No empirical evidence was used to back up the SABC’s decision to ban coverage of violent protests, an Independent Communications Authority of South Africa (Icasa) public hearing was told on Friday.
“Is there any evidence that would indicate that the visuals are inciting more violence? Because Tshwane has been burning with or without cameras,” Jacob Medupe asked Bantubonke Regent Tokota SC, representing the public broadcaster.
Medupe is a member of Icasa’s complaints and compliance committee, which held a public hearing into SABC chief operating officer Hlaudi Motsoeneng’s decision.
“The empirical evidence is important,” Medupe told Tokota.
Tokota said due to the urgent nature of the hearing, his team had not had a chance to collect any.
“If we had time maybe we would have brought that empirical evidence. All we are relying on is the legal aspect,” he said.
Opposition parties and media groups have criticised Motsoeneng’s decision, which he announced in May. He argued that showing footage of the destruction of public property would encourage others to do the same.
Tokota earlier told the committee that protesters often got excited when they saw cameras recording them. Airing such footage would incite violence, which was against the constitution, he said.
Gilbert Marcus SC, representing the complainants Media Monitoring Africa, Save Our SABC Coalition, and the Freedom of Expression Institute, told the hearing that the SABC’s argument was flawed.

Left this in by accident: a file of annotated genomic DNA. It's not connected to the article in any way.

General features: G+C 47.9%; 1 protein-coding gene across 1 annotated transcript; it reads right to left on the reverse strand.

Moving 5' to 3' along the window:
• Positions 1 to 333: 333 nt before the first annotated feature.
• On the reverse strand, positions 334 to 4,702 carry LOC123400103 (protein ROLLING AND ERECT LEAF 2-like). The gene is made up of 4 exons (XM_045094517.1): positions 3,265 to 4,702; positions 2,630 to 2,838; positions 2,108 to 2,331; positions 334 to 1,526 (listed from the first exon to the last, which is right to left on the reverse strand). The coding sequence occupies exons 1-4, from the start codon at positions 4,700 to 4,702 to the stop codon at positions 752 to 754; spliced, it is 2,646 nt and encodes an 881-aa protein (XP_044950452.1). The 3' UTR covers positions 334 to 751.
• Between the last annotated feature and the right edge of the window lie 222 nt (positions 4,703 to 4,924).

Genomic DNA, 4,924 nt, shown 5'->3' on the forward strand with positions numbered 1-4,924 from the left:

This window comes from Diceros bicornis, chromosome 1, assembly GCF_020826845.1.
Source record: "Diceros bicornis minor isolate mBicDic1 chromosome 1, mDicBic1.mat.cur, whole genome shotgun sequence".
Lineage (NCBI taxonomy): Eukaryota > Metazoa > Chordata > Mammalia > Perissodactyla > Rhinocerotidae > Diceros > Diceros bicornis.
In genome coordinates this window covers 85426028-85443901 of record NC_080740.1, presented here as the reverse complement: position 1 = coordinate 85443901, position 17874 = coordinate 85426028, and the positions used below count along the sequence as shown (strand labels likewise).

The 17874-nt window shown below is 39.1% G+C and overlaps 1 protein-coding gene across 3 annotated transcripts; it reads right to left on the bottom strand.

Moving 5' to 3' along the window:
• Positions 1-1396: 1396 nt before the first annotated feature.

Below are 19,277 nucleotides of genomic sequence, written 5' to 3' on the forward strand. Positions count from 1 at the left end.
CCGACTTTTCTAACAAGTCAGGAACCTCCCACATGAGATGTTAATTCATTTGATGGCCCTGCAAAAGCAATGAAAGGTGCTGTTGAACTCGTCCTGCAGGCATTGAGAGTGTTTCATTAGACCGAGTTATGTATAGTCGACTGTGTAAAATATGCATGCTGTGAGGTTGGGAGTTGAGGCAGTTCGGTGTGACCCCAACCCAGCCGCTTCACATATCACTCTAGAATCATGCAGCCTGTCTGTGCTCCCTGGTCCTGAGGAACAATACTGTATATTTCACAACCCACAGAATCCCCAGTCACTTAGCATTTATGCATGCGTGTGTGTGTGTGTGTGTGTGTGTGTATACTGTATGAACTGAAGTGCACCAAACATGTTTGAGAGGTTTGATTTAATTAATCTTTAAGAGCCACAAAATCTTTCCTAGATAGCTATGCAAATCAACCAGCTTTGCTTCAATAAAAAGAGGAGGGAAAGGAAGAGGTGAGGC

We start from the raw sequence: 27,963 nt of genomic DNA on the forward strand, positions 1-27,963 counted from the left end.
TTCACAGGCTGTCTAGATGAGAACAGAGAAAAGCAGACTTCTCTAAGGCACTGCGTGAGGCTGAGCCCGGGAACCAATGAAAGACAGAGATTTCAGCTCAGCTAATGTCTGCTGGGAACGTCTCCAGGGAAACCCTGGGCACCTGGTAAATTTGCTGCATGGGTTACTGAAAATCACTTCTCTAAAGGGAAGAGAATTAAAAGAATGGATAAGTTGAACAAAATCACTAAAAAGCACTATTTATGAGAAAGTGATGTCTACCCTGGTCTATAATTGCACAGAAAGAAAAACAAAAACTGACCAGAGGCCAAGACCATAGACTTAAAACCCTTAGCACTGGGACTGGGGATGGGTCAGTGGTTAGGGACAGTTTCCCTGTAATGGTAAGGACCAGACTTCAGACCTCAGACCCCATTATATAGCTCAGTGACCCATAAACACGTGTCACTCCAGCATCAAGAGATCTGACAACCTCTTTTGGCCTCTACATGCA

“They cannot source this power to impose this blanket ban in the constitution. It has to be sourced in law and he has failed to provide anything which would lawfully entitle such a decision,” Marcus said.
He accused Motsoeneng of basing his decision on “mere presumption”.
“It is a fallacy to assume that mere portrayal of violent protests has the potential of inciting violence.”
He said it was the public broadcaster’s job to provide context to the events it reported on.
Marcus asked the committee to find that the SABC had breached its obligation to provide honest and accurate information to its viewers.
Tokota said the SABC would still report on protests, but only air footage of the aftermath of any violence, not the acts of destruction themselves.
“The SABC is not saying it is not going to give you the information, but it will edit this information. There is nothing wrong with our statement and the complaints are unfounded,” Tokota said.
Earlier, the SABC said it had served suspension letters on three of its employees.
News24 understood that economics editor Thandeka Gqubule, RSG executive producer Foeta Krige, and Afrikaans news producer Suna Venter were served with the papers on Thursday stating that they had been suspended indefinitely.
No reason was apparently given for their suspension. It was understood that they disagreed with an instruction during a diary conference not to cover the Right2Know campaign’s protest against censorship at the SABC.
The R2K protested outside the SABC’s offices.
The criticism against Motsoeneng reached a peak this week, when the SABC failed to show footage of the unrest in Tshwane.